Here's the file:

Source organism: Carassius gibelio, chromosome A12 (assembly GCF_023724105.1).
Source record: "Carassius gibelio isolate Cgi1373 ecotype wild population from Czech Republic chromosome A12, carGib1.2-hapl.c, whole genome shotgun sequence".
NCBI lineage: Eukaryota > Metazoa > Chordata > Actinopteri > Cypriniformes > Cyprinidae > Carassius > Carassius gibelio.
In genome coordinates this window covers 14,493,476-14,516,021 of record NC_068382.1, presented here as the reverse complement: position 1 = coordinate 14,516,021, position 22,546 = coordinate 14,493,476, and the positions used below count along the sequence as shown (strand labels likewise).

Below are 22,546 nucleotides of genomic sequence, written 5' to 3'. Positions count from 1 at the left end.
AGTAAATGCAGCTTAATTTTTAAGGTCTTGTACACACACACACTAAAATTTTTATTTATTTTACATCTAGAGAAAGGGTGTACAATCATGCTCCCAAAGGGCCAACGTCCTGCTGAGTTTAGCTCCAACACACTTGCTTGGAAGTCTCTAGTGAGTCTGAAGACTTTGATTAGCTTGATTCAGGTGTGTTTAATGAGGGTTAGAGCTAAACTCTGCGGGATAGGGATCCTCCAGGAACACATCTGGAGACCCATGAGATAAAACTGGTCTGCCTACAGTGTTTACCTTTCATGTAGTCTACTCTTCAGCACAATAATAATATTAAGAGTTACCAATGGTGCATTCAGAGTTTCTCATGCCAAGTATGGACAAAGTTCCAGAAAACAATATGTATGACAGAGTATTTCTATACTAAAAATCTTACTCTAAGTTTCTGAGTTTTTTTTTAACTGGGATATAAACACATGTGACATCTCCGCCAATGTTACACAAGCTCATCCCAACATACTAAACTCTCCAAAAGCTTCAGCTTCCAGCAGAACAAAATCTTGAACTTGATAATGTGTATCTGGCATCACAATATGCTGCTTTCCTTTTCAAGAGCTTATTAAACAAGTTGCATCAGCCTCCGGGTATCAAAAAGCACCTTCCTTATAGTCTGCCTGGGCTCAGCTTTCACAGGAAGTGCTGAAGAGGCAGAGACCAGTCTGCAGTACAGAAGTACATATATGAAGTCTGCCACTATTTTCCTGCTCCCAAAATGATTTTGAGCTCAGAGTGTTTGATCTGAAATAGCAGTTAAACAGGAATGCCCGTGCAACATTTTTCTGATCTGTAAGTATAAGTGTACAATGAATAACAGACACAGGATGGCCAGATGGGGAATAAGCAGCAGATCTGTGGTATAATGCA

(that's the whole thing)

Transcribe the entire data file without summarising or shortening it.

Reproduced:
Source organism: Carassius gibelio, chromosome A12 (assembly GCF_023724105.1).
Source record: "Carassius gibelio isolate Cgi1373 ecotype wild population from Czech Republic chromosome A12, carGib1.2-hapl.c, whole genome shotgun sequence".
NCBI lineage: Eukaryota > Metazoa > Chordata > Actinopteri > Cypriniformes > Cyprinidae > Carassius > Carassius gibelio.
In genome coordinates this window covers 14,493,476-14,516,021 of record NC_068382.1, presented here as the reverse complement: position 1 = coordinate 14,516,021, position 22,546 = coordinate 14,493,476, and the positions used below count along the sequence as shown (strand labels likewise).

Below are 22,546 nucleotides of genomic sequence, written 5' to 3'. Positions count from 1 at the left end.
AGTAAATGCAGCTTAATTTTTAAGGTCTTGTACACACACACACTAAAATTTTTATTTATTTTACATCTAGAGAAAGGGTGTACAATCATGCTCCCAAAGGGCCAACGTCCTGCTGAGTTTAGCTCCAACACACTTGCTTGGAAGTCTCTAGTGAGTCTGAAGACTTTGATTAGCTTGATTCAGGTGTGTTTAATGAGGGTTAGAGCTAAACTCTGCGGGATAGGGATCCTCCAGGAACACATCTGGAGACCCATGAGATAAAACTGGTCTGCCTACAGTGTTTACCTTTCATGTAGTCTACTCTTCAGCACAATAATAATATTAAGAGTTACCAATGGTGCATTCAGAGTTTCTCATGCCAAGTATGGACAAAGTTCCAGAAAACAATATGTATGACAGAGTATTTCTATACTAAAAATCTTACTCTAAGTTTCTGAGTTTTTTTTTAACTGGGATATAAACACATGTGACATCTCCGCCAATGTTACACAAGCTCATCCCAACATACTAAACTCTCCAAAAGCTTCAGCTTCCAGCAGAACAAAATCTTGAACTTGATAATGTGTATCTGGCATCACAATATGCTGCTTTCCTTTTCAAGAGCTTATTAAACAAGTTGCATCAGCCTCCGGGTATCAAAAAGCACCTTCCTTATAGTCTGCCTGGGCTCAGCTTTCACAGGAAGTGCTGAAGAGGCAGAGACCAGTCTGCAGTACAGAAGTACATATATGAAGTCTGCCACTATTTTCCTGCTCCCAAAATGATTTTGAGCTCAGAGTGTTTGATCTGAAATAGCAGTTAAACAGGAATGCCCGTGCAACATTTTTCTGATCTGTAAGTATAAGTGTACAATGAATAACAGACACAGGATGGCCAGATGGGGAATAAGCAGCAGATCTGTGGTATAATGCA